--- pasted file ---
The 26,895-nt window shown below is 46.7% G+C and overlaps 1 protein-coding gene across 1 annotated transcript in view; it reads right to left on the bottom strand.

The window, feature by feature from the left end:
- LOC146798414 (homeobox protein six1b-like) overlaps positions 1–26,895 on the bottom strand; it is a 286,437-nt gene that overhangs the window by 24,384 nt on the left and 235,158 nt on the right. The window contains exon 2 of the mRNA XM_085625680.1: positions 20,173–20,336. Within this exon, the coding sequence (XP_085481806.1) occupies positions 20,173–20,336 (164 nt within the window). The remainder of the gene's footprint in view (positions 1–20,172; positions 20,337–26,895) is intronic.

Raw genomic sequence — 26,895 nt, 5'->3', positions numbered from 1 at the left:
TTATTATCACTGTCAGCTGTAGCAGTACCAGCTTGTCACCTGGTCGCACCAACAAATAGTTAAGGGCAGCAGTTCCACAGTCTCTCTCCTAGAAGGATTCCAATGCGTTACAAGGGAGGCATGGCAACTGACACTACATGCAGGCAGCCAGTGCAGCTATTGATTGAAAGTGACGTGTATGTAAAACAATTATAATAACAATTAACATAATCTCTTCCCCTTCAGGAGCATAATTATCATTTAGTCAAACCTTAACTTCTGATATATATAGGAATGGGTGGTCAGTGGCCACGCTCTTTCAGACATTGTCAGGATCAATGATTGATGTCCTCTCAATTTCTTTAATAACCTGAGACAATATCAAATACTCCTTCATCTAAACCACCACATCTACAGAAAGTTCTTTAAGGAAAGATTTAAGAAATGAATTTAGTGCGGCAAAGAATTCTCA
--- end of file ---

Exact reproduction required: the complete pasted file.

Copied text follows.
The 26,895-nt window shown below is 46.7% G+C and overlaps 1 protein-coding gene across 1 annotated transcript in view; it reads right to left on the bottom strand.

The window, feature by feature from the left end:
- LOC146798414 (homeobox protein six1b-like) overlaps positions 1–26,895 on the bottom strand; it is a 286,437-nt gene that overhangs the window by 24,384 nt on the left and 235,158 nt on the right. The window contains exon 2 of the mRNA XM_085625680.1: positions 20,173–20,336. Within this exon, the coding sequence (XP_085481806.1) occupies positions 20,173–20,336 (164 nt within the window). The remainder of the gene's footprint in view (positions 1–20,172; positions 20,337–26,895) is intronic.

Raw genomic sequence — 26,895 nt, 5'->3', positions numbered from 1 at the left:
TTATTATCACTGTCAGCTGTAGCAGTACCAGCTTGTCACCTGGTCGCACCAACAAATAGTTAAGGGCAGCAGTTCCACAGTCTCTCTCCTAGAAGGATTCCAATGCGTTACAAGGGAGGCATGGCAACTGACACTACATGCAGGCAGCCAGTGCAGCTATTGATTGAAAGTGACGTGTATGTAAAACAATTATAATAACAATTAACATAATCTCTTCCCCTTCAGGAGCATAATTATCATTTAGTCAAACCTTAACTTCTGATATATATAGGAATGGGTGGTCAGTGGCCACGCTCTTTCAGACATTGTCAGGATCAATGATTGATGTCCTCTCAATTTCTTTAATAACCTGAGACAATATCAAATACTCCTTCATCTAAACCACCACATCTACAGAAAGTTCTTTAAGGAAAGATTTAAGAAATGAATTTAGTGCGGCAAAGAATTCTCA